Why Are Men Attracted to Women Who Wear Makeup?

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Those with any interest in psychology will be familiar with the idea of ‘evolutionary’ psychology. This is basically a set of theories that describes our behaviour in terms of evolution and survival value – if a particular behaviour or trait helped us to survive in the wild, then it would have been selected for by natural selection and would have persisted. Those ‘maladaptive’ traits meanwhile would gradually die out.

While there is some debate regarding particular evolutionary explanations of human behaviour, one area where it is particularly reliable is in describing sexual behaviour. Seeing as sex is the main ‘agent’ of evolution in many ways, our sexual preferences and behaviours are usually very easy to predict based on what we know of evolution.

So with that in mind then, what does evolutionary psychology have to say about makeup? Seeing as women would have been unlikely to wear much lipstick back when we were still going by names like ‘Urg’.

Contrast

There are many theories as to why men like women who wear makeup, but some are more effective than others in attempting to explain the connection.

In one study by Richard Russell (2009) (here), it was found that men found women more attractive who had more contrast in their faces: meaning redder lips, against darker hair and perhaps paler skin. The explanation for this is that contrast a) made women look more feminine and b) made them look younger. Younger women are more likely to have redder lips owing to better circulation, while women are generally paler and demonstrate more contrast. By using makeup women can increase the amount of contrast in their faces and thus increase their apparent femininity, youth and health.

There is another advantage to contrast in the face as well, which is that it makes the features stand out more over a long distance. This in turn means a woman can better catch the eye of a man, even across a room.

Health

Makeup can also be used to make women look healthier in other ways too. For instance concealer and foundation can help women’s skin to look less blemished, thereby creating an impression of a more even skin tone which is once again indicative of better circulation.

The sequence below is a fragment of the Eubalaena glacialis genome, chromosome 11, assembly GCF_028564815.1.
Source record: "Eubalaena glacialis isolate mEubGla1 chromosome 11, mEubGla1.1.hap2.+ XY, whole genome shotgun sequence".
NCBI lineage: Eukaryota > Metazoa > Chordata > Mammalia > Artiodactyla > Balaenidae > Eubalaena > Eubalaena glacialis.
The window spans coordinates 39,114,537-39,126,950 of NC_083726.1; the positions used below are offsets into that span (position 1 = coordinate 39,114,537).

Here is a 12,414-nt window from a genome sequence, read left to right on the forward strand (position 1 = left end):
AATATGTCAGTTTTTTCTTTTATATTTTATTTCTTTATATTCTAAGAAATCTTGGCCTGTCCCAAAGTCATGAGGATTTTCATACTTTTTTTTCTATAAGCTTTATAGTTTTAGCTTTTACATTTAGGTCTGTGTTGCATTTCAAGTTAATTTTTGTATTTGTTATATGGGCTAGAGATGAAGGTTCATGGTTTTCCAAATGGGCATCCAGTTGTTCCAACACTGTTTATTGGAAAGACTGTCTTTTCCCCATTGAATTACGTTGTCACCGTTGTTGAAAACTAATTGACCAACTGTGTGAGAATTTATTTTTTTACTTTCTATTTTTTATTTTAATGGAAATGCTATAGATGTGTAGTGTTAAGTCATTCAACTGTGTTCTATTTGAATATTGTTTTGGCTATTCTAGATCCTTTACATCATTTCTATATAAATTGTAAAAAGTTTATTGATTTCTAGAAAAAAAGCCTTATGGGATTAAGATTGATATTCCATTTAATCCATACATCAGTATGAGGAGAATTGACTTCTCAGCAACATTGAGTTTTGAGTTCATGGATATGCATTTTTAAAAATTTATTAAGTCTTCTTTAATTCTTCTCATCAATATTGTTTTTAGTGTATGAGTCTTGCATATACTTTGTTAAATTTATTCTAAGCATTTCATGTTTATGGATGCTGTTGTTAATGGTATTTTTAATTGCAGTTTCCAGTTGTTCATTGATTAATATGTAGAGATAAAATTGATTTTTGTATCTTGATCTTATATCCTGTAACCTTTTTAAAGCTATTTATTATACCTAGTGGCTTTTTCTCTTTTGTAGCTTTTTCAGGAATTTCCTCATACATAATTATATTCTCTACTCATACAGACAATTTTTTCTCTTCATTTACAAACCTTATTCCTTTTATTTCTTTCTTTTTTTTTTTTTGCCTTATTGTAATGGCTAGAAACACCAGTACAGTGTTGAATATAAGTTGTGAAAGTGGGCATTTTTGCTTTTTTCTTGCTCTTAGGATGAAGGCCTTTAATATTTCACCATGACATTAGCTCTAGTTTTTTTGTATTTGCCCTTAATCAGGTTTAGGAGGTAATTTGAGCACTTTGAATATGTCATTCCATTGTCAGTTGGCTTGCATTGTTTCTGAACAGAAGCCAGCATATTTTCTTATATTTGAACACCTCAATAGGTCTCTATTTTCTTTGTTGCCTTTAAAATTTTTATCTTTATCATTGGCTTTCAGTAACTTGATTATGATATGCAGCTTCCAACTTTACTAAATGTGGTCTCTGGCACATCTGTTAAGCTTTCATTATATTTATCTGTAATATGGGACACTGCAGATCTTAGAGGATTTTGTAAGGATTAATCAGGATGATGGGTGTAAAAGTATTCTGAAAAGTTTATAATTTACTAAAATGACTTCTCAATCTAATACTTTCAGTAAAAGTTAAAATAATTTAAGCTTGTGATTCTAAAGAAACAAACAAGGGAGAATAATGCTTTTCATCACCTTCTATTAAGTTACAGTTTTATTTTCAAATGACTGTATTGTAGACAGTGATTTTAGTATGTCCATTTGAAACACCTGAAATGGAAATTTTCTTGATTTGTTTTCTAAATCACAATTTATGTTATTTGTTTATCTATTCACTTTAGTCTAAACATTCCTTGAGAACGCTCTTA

At the same time, using makeup can also increase the apparent symmetry in the face of women. By hiding blemishes and using contouring techniques etc., women are able to remove asymmetrical features or at least hide them. This in turn suggests better genetic health, as unconsciously we presume asymmetry to be indicative of an inability of the cells to make exact copies when reproducing via mitosis.

Attention

Wearing lipstick and nail varnish also draws men’s eyes to the lips and the hands. These are both areas of the face and body that we consider as being intimate and sensual, and as such drawing attention there can help to make men more aroused.

At the same time, drawing attention to specific features can also draw attention away from other features. If a woman is less confident about her eyes, she can use lipstick to focus attention on her lips instead – and vice versa. This way a woman can show off her best features in order to increase her apparent attractiveness.

Finally, using eye-shadow or lipstick can make the eyes and lips appear larger. As large eyes and lips are considered to be attractive features, this can help to make her face appear more conventionally attractive overall.

Arousal